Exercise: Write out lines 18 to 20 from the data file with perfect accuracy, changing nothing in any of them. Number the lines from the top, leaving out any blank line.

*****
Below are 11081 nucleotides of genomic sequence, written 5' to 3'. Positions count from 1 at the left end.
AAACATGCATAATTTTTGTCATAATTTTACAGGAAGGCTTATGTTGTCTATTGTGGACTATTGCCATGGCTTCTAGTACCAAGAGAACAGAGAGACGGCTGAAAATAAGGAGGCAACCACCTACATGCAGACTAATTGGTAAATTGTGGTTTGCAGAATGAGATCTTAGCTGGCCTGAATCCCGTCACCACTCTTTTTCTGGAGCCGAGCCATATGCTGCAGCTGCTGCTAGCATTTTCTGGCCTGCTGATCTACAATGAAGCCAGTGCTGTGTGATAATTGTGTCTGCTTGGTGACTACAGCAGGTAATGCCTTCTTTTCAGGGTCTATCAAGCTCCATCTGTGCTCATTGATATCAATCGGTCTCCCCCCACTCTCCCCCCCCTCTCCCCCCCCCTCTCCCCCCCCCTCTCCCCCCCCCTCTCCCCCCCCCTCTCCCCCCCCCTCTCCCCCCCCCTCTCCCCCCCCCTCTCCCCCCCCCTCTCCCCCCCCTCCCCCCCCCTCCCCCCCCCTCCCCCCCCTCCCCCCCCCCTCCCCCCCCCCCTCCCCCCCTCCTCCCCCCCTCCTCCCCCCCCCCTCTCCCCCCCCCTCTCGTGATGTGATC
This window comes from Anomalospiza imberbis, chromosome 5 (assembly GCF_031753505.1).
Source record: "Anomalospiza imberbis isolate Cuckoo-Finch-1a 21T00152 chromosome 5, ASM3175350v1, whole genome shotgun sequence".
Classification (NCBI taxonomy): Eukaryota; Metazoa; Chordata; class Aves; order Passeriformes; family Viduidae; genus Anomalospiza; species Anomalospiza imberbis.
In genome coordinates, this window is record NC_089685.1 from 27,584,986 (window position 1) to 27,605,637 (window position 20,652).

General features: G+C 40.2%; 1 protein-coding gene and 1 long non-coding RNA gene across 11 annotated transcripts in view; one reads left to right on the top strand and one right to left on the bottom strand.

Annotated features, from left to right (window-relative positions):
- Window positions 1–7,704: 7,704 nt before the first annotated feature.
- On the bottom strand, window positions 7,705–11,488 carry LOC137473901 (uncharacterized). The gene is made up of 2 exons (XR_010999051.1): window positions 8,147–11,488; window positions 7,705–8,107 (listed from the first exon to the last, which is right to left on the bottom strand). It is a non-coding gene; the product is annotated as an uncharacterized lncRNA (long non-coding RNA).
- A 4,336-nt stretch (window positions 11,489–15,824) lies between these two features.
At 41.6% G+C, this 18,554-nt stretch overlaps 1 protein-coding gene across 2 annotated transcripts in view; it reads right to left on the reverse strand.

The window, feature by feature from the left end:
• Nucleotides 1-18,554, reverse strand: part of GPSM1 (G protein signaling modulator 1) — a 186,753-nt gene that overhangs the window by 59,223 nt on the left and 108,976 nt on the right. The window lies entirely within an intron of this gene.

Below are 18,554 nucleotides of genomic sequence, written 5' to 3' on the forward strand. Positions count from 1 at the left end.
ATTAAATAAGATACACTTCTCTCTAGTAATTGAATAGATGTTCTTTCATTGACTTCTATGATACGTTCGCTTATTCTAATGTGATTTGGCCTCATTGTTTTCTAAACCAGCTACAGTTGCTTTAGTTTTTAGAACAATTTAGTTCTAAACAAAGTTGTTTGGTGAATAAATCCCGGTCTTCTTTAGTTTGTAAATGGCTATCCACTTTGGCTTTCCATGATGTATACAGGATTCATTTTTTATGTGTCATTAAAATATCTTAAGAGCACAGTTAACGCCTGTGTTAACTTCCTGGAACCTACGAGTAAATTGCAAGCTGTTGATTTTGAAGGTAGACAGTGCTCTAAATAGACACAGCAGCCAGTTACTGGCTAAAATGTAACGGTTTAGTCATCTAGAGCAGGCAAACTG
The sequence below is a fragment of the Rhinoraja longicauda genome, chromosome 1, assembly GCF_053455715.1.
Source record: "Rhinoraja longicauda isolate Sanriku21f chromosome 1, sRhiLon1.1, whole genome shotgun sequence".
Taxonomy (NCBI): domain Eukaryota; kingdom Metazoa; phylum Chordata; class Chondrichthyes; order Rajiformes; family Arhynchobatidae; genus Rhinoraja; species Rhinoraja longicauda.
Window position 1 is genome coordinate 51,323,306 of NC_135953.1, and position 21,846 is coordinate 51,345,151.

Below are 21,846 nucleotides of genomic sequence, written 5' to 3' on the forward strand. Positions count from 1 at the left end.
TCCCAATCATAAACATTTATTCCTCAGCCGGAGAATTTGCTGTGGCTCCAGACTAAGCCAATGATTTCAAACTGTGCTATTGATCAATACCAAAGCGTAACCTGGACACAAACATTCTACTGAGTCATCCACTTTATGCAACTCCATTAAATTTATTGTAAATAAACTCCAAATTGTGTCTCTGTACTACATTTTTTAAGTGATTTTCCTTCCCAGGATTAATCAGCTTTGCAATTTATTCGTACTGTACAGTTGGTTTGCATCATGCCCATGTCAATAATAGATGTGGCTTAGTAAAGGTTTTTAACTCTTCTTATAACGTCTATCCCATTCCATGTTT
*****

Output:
Source record: "Rhinoraja longicauda isolate Sanriku21f chromosome 1, sRhiLon1.1, whole genome shotgun sequence".
Taxonomy (NCBI): domain Eukaryota; kingdom Metazoa; phylum Chordata; class Chondrichthyes; order Rajiformes; family Arhynchobatidae; genus Rhinoraja; species Rhinoraja longicauda.
Window position 1 is genome coordinate 51,323,306 of NC_135953.1, and position 21,846 is coordinate 51,345,151.